Maya continued living this fragmented lifestyle for several years, compartmentalizing her image of herself as a woman in recovery from alcohol, sponsoring others and attending meetings alongside the other Maya who, in her mind, deserved and needed pain medication and had to take the initiative to care for herself, which meant supplementing prescriptions with illegally purchased drugs.


Dr. Peter Coleman, our founder and National Medical Director, tells of a time when he was in treatment, still not quite convinced he truly had a problem with drugs. As a young doctor, he felt that much of his drug use was really a scientific inquiry into understanding the effects of these medications. He was challenged with a paragraph from the Big Book, Chapter Five: “Those who do not recover are people who cannot or will not completely give themselves to this simple program, usually men and women who are constitutionally incapable of being honest with themselves.” It got his attention.

Notably, this same passage was being discussed at the meeting where Maya finally allowed her denial to dissolve.

Safe and Effective Method for Accelerated Opioid Detox

She knew about the Coleman Institute for Addiction Medicine in Richmond, Virginia; she had actually referred many people to us for safe, medical outpatient alcohol detoxes over the years. Now, she knew, she needed our help.

Getting off opioid pain medications is difficult. When a physically dependent person is denied their medication, the body rages against it with nausea, vomiting, diarrhea, body aches, ‘kicks’, and more. These symptoms are even worse when a person has turned to street drugs such as the — sadly — extremely affordable and accessible, fentanyl.

The Coleman Method for withdrawal management (also known as detox) provides a compassionate solution for those who find themselves in the grip of this situation. Our outpatient Accelerated Opioid Detox includes a minimum of five different comfort meds to mitigate the symptoms of withdrawal. Each patient brings the support person of their choice. Over a three-to-eight-day period, depending on what medication is being stopped (methadone and buprenorphine products require the longer timeframes for successful accelerated detoxing), the opioids residing on the receptors are replaced with naltrexone, a non-addictive opioid antagonist that will essentially block other drugs in this class.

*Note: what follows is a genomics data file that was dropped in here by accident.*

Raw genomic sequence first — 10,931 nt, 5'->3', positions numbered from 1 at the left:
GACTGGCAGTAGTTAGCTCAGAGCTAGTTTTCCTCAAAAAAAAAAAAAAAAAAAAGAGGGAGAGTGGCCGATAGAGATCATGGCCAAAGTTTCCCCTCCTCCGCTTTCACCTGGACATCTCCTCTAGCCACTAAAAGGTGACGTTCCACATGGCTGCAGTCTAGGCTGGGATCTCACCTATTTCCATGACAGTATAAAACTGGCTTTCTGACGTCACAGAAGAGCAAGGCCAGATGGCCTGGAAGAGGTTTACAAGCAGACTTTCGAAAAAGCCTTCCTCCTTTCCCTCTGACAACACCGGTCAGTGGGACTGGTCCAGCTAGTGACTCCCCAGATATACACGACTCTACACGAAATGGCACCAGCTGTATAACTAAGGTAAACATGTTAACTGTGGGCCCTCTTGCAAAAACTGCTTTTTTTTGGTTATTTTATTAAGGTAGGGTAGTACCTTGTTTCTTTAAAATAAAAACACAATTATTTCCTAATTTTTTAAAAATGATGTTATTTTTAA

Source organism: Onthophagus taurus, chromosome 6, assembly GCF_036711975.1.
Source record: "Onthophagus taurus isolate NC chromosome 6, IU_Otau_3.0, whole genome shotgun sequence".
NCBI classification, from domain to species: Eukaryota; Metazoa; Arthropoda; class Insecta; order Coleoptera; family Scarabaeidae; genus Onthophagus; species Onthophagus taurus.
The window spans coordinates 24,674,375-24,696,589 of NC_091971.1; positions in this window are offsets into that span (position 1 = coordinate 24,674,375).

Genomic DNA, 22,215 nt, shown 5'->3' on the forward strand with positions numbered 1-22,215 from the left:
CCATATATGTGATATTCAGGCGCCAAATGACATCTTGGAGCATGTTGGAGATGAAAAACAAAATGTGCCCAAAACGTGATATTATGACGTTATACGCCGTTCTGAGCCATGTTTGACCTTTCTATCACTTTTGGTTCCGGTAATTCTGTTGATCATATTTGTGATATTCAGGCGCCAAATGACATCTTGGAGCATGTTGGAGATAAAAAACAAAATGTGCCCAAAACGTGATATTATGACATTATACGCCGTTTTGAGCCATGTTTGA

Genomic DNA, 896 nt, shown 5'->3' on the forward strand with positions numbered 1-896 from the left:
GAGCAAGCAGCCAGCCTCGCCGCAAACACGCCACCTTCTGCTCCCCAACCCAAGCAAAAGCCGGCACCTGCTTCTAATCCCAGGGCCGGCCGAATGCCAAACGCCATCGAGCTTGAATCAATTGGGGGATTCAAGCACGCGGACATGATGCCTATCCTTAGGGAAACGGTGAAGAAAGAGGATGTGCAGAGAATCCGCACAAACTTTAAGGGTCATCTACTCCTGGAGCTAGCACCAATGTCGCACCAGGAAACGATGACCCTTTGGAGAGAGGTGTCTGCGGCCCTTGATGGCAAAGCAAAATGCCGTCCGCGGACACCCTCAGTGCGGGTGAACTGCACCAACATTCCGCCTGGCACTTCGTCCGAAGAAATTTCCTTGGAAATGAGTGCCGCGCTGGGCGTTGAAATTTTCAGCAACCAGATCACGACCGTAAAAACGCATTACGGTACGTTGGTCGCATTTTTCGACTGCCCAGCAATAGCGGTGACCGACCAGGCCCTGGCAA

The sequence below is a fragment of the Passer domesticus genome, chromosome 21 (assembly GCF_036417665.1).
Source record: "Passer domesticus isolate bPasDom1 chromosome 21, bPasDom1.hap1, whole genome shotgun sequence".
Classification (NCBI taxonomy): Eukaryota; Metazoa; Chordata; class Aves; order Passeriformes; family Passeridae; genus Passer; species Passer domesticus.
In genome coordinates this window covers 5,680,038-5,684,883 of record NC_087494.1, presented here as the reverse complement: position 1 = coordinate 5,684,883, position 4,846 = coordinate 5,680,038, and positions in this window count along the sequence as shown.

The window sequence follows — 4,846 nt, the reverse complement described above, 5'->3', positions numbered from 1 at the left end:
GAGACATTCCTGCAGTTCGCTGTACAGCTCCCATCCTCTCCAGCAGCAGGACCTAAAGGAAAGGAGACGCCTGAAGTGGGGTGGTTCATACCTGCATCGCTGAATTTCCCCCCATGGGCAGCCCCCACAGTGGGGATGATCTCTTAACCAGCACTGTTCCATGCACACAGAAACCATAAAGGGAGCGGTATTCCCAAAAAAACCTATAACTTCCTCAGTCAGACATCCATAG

Naltrexone Gives the Best Chance for Lasting Success

Using long-acting naltrexone at the completion of the detox affords the brain the opportunity to begin the healing process, producing its own dopamine stores again, and allowing the patient to begin building a drug-free life. Coupled with the medical aspect of our program is the support provided by our Case Management team, who work with every patient to find the most successful treatment regimen going forward. The treatment will look different from patient to patient, as we recognize how difficult it can sometimes be to navigate those waters without help.

Maya checked in for her second naltrexone implant last week, opioid-free for two months. Humbled to her core, she talked about the relief she felt not having to live her double life. She opted to attend an IOP (Intensive Outpatient Program) which we helped her locate. Her energy and sleep have returned to normal, although the first two weeks were challenging.

There are very few programs that help people get off opioids — whether pharmaceutical grade medications or street drugs — and onto long-acting forms of naltrexone. The FDA has provided guidelines to prescribers to help them taper patients off this type of medication, but in most cases, it is a lengthy and drawn-out process. For people who prefer an Accelerated Detox in an outpatient setting rather than months of tapering, the Coleman Method may be the right fit. Several insurance companies, including Blue Cross Blue Shield, Humana, Tufts, and Optima/Sentara, have recognized the importance of this option and cover the cost on an in-network basis.

Schedule a callback below to speak with one of our Care Advocates and start your path to freedom from addiction.

Joan Shepherd FNP